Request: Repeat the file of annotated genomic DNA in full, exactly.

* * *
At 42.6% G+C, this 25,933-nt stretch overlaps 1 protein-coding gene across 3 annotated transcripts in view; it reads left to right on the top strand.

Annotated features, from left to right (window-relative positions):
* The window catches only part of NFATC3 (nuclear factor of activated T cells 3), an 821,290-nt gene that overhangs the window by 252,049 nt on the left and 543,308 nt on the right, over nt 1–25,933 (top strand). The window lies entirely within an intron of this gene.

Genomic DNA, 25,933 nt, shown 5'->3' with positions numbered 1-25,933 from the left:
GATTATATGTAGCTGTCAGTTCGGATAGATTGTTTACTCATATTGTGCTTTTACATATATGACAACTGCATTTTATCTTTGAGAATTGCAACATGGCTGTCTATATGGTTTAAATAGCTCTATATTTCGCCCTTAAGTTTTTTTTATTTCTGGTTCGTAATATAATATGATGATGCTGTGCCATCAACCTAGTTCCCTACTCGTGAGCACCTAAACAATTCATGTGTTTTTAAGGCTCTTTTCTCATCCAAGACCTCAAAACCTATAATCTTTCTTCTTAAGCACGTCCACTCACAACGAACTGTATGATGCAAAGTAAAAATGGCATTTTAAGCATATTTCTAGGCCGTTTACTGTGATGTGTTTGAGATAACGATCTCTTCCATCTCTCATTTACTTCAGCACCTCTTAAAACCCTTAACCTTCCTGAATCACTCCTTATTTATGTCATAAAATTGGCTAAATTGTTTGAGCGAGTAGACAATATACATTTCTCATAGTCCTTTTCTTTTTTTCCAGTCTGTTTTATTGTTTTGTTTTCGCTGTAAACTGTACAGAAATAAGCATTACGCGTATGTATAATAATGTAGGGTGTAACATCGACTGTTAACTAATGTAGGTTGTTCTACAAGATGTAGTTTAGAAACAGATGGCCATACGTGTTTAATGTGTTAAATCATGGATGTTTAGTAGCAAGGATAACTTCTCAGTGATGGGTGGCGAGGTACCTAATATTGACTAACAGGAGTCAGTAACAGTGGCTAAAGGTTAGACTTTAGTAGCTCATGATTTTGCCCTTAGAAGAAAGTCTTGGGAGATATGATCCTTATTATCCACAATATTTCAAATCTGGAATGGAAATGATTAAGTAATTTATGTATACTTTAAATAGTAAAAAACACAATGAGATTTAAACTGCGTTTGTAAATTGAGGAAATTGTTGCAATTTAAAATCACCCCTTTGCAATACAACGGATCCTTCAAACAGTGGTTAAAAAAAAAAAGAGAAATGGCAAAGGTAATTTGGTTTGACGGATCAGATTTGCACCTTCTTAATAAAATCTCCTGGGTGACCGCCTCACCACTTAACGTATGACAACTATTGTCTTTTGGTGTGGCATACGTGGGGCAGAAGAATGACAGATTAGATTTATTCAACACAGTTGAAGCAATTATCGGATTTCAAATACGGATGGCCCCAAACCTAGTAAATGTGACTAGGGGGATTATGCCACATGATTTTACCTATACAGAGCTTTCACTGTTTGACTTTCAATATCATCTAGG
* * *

At 42.6% G+C, this 25,933-nt stretch overlaps 1 protein-coding gene across 3 annotated transcripts in view; it reads left to right on the top strand.

Annotated features, from left to right (window-relative positions):
* The window catches only part of NFATC3 (nuclear factor of activated T cells 3), an 821,290-nt gene that overhangs the window by 252,049 nt on the left and 543,308 nt on the right, over nt 1–25,933 (top strand). The window lies entirely within an intron of this gene.

Genomic DNA, 25,933 nt, shown 5'->3' with positions numbered 1-25,933 from the left:
GATTATATGTAGCTGTCAGTTCGGATAGATTGTTTACTCATATTGTGCTTTTACATATATGACAACTGCATTTTATCTTTGAGAATTGCAACATGGCTGTCTATATGGTTTAAATAGCTCTATATTTCGCCCTTAAGTTTTTTTTATTTCTGGTTCGTAATATAATATGATGATGCTGTGCCATCAACCTAGTTCCCTACTCGTGAGCACCTAAACAATTCATGTGTTTTTAAGGCTCTTTTCTCATCCAAGACCTCAAAACCTATAATCTTTCTTCTTAAGCACGTCCACTCACAACGAACTGTATGATGCAAAGTAAAAATGGCATTTTAAGCATATTTCTAGGCCGTTTACTGTGATGTGTTTGAGATAACGATCTCTTCCATCTCTCATTTACTTCAGCACCTCTTAAAACCCTTAACCTTCCTGAATCACTCCTTATTTATGTCATAAAATTGGCTAAATTGTTTGAGCGAGTAGACAATATACATTTCTCATAGTCCTTTTCTTTTTTTCCAGTCTGTTTTATTGTTTTGTTTTCGCTGTAAACTGTACAGAAATAAGCATTACGCGTATGTATAATAATGTAGGGTGTAACATCGACTGTTAACTAATGTAGGTTGTTCTACAAGATGTAGTTTAGAAACAGATGGCCATACGTGTTTAATGTGTTAAATCATGGATGTTTAGTAGCAAGGATAACTTCTCAGTGATGGGTGGCGAGGTACCTAATATTGACTAACAGGAGTCAGTAACAGTGGCTAAAGGTTAGACTTTAGTAGCTCATGATTTTGCCCTTAGAAGAAAGTCTTGGGAGATATGATCCTTATTATCCACAATATTTCAAATCTGGAATGGAAATGATTAAGTAATTTATGTATACTTTAAATAGTAAAAAACACAATGAGATTTAAACTGCGTTTGTAAATTGAGGAAATTGTTGCAATTTAAAATCACCCCTTTGCAATACAACGGATCCTTCAAACAGTGGTTAAAAAAAAAAAGAGAAATGGCAAAGGTAATTTGGTTTGACGGATCAGATTTGCACCTTCTTAATAAAATCTCCTGGGTGACCGCCTCACCACTTAACGTATGACAACTATTGTCTTTTGGTGTGGCATACGTGGGGCAGAAGAATGACAGATTAGATTTATTCAACACAGTTGAAGCAATTATCGGATTTCAAATACGGATGGCCCCAAACCTAGTAAATGTGACTAGGGGGATTATGCCACATGATTTTACCTATACAGAGCTTTCACTGTTTGACTTTCAATATCATCTAGG